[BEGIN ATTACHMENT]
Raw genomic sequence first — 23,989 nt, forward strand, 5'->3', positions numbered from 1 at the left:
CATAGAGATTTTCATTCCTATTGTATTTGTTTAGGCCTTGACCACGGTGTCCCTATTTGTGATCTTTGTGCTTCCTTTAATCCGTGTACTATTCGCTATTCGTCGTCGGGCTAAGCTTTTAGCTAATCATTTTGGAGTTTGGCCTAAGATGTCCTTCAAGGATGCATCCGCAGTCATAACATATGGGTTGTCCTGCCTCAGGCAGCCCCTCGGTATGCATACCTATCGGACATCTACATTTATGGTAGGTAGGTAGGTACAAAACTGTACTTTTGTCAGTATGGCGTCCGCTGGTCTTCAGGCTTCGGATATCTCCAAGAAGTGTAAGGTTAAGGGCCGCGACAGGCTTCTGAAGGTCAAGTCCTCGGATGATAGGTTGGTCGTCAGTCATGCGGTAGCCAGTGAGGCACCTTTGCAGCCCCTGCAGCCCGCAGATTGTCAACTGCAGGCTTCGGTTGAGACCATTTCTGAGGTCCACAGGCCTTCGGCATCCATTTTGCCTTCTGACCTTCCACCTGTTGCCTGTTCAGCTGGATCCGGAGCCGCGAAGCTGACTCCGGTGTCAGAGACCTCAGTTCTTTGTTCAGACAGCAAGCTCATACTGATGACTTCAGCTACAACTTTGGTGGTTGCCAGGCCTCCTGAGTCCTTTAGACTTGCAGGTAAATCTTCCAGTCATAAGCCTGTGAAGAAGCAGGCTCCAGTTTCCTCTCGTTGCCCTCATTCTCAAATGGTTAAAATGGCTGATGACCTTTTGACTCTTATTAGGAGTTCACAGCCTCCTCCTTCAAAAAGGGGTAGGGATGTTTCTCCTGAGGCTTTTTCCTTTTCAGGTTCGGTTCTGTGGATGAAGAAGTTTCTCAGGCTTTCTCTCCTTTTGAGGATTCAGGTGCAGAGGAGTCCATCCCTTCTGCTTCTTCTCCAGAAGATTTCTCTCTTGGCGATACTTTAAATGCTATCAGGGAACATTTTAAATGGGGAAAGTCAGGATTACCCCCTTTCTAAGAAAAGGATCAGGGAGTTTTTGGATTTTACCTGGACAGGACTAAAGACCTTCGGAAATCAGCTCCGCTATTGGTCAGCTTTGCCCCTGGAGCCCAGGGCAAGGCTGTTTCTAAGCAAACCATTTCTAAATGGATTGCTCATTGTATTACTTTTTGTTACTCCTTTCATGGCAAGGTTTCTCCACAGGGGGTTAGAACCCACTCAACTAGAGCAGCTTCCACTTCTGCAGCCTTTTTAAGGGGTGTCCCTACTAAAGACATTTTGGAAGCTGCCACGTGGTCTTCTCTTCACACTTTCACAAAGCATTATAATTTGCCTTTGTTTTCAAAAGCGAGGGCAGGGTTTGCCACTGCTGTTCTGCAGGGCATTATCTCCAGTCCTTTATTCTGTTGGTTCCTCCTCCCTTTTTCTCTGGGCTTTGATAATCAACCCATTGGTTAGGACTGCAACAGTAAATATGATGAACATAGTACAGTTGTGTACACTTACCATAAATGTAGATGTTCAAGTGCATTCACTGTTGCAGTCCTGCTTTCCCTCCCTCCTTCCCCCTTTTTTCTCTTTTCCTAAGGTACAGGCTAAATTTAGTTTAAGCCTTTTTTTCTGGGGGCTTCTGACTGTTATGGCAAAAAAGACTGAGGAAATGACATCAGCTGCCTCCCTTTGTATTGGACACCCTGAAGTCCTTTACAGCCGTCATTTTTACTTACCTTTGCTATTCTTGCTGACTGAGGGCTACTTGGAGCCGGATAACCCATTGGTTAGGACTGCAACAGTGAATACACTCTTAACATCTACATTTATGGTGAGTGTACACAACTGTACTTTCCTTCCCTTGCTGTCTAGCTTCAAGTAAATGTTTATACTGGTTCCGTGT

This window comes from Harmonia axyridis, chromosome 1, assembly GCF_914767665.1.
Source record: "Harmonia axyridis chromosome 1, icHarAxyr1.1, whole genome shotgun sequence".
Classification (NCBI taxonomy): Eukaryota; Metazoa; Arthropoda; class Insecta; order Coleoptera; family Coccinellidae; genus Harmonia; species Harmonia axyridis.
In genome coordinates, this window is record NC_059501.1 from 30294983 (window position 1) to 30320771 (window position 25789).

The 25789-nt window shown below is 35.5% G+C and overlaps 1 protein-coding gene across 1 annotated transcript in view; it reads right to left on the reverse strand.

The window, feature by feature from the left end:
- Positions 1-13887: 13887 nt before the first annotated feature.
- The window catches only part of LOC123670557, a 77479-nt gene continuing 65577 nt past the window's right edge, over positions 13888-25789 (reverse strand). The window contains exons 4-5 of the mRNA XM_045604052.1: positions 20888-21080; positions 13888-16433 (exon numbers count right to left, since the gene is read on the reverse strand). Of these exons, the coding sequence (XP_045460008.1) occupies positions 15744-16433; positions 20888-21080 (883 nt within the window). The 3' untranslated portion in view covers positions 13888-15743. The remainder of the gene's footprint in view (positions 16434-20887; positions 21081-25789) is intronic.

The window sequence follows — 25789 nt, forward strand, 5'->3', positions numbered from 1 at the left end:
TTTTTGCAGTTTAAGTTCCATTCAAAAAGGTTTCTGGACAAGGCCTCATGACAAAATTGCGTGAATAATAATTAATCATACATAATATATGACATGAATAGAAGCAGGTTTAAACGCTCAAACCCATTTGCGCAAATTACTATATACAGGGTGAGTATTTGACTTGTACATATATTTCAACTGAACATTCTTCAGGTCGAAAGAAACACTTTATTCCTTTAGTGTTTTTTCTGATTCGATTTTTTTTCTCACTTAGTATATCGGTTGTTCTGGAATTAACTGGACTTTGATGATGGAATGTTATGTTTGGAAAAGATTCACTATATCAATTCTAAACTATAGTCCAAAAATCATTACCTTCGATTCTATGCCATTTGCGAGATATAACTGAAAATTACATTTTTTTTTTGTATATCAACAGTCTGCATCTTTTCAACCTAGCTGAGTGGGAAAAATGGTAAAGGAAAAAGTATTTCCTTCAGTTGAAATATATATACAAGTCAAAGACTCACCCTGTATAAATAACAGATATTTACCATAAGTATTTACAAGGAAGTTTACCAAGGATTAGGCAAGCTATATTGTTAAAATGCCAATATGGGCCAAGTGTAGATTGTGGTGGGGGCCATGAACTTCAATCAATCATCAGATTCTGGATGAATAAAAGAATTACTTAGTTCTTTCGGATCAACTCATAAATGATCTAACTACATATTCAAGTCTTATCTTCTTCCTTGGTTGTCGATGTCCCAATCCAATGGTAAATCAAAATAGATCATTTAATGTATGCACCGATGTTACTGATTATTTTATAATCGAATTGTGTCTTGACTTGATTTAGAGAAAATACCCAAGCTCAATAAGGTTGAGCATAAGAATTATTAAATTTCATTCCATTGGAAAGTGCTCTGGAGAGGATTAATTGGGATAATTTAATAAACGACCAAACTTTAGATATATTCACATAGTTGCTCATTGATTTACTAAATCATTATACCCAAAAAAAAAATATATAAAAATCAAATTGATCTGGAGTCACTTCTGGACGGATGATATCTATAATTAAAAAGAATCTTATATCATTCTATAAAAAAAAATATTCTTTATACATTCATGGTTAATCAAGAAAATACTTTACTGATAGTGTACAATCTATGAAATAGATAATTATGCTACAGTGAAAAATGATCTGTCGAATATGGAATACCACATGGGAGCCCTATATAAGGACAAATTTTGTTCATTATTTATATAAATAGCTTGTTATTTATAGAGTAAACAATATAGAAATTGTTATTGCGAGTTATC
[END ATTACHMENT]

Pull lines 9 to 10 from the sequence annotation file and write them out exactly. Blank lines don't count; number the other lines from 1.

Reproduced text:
- Positions 1-13887: 13887 nt before the first annotated feature.
- The window catches only part of LOC123670557, a 77479-nt gene continuing 65577 nt past the window's right edge, over positions 13888-25789 (reverse strand). The window contains exons 4-5 of the mRNA XM_045604052.1: positions 20888-21080; positions 13888-16433 (exon numbers count right to left, since the gene is read on the reverse strand). Of these exons, the coding sequence (XP_045460008.1) occupies positions 15744-16433; positions 20888-21080 (883 nt within the window). The 3' untranslated portion in view covers positions 13888-15743. The remainder of the gene's footprint in view (positions 16434-20887; positions 21081-25789) is intronic.